I've matched Blume's recommended book titles to various age groups. If you disagree with the match-ups, let me know.

Ages 4 - 8

The Devil's Storybook (Sunburst Book)
by Natalie Babbitt.

Ages 9 - 12

The Boxcar Children Books 1-4
by Gertrude Chandler Warner.

The Witches
by Roald Dahl.

The Phantom Tollbooth
by Norton Juster and Jules Feiffer.

The Twenty-One Balloons
by William Pene du Bois.

From the Mixed-Up Files of Mrs. Basil E. Frankweiler
by E.L. Konigsburg.

The House With a Clock In Its …

In The New Yorker: Malcolm Gladwell on "To Kill a Mockingbird"

In this week's New Yorker, Malcolm Gladwell looks at Harper Lee's To Kill a Mockingbird and examines anew the status of race and class in the South during the Atticus Finch era. This excellent article is a must read for those who have read and studied the book, and particularly for those interested in progressive social change.



L.A. Times Looks at New Books on Golf

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Nick Owchar, writing for the L.A. Times book blog Jacket Copy, looks at new books on golf: The Original Rules of Golf (Postcards from...) and What's a Golfer to Do?: 343 Techniques, Tips, and Tricks from the Best Pros.


T.G.I.F.

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Great Book for Teens: "The Disreputable History of Frankie Landau-Banks" by E. Lockhart

I, Frankie Landau-Banks, hereby confess that I was the sole mastermind behind the mal-doings of the Loyal Order of the Basset Hounds. I take full responsibility for the disruptions caused by the Order - including the Library Lady, the Doggies in the Window, the Night of a Thousand Dogs, the Canned Beet Rebellion, and the abduction of the Guppy.Thus begins a fun, smart book for teens: The Disreputable History of Frankie Landau-Banks by E. Lockhart. Frankie is a teenager with divorced parents. She is attending high school at her father's alma mater, the exclusive Alabaster. Dad is committed to the old boy network of friends he made while attending the then-all male Alabaster, and wants his daughter to get the Alabaster glow.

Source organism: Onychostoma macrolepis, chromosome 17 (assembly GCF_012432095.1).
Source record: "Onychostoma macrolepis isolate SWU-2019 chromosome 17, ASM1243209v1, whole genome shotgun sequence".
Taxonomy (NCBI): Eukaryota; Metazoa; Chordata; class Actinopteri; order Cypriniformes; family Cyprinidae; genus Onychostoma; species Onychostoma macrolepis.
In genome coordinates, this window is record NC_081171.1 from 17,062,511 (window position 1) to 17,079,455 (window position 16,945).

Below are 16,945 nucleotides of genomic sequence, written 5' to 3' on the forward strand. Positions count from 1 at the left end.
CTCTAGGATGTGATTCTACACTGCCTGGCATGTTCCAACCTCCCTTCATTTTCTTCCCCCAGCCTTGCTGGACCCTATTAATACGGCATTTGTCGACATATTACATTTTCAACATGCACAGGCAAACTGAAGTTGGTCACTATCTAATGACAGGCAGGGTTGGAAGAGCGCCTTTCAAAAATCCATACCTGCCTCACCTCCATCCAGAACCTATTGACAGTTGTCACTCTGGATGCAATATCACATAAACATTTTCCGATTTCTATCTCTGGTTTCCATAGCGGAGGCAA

Frankie also wants the quality education and all fringe benefits that the prep school can provide, but after seeing some of the stereotypes and cliques at work, she wants them on her terms. Thus, we enjoy seeing Frankie determine who is a solid friend an…

Music We Like: "Recapturing the Banjo" by Otis Taylor.

On Recapturing the Banjo, bluesman Otis Taylor reconnects the banjo to its African origins and demonstrates the instruments versatility in music that ranges from original songs to traditional compositions and contemporary music (the disc includes a cover of Jimi Hendrix's "Hey Joe"). Cool stuff. The booklet accompanying the CD contains must-read information about the banjo's history.




Best Seller Round-Up

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"There is no shortage of wonderful writers.
What we lack is a dependable mass of readers . . .
I propose that every person out of work be required
to submit a book report before he or she gets his or her welfare check."

- Kurt Vonnegut, The Paris Review Interviews, I.



I. The New York Times.
Published August 2, 2009.

Fiction Hardcover: The Defector, Daniel Silva.
Fiction Paperback (Trade): The Time Traveler's Wife, Audrey Niffenegger.
Nonfiction Paperback: Glenn Beck's 'Common Sense', Glenn Beck.
Nonfiction Hardcover: Outliers, Malcolm Gladwell.

II. Los Angeles Times.
Published August 2, 2009.

Fiction Paperback: The Girl With the Dragon Tattoo, Stieg Larsson.
Fiction Hardcover: Shanghai Girls: A Novel, Lisa See.
Nonfiction Paperback: Julie & Julia, Julie Powell.
Nonfiction Hardcover: Outliers, Malcolm Gladwell.

III. Northern California Independent Booksellers.
For the week ending July 26, 2009.

Fiction Paperback (Trade): The Guernsey Literary and Potato Peel Pie Society,
M…

Donald Westlake's "The Hunter" Now a Graphic Novel

From the New York Times:
[Darwyn] Cooke has turned his eye toward the guys and dolls that make up the world of Parker, the single-named, downright criminal antihero created by Richard Stark (the novelist Donald E. Westlake, using a pseudonym, who died last year). The result is a wonderfully engrossing graphic-novel adaptation of “The Hunter,” the 1962 book in which Mr. Stark introduced his frequent protagonist. (more)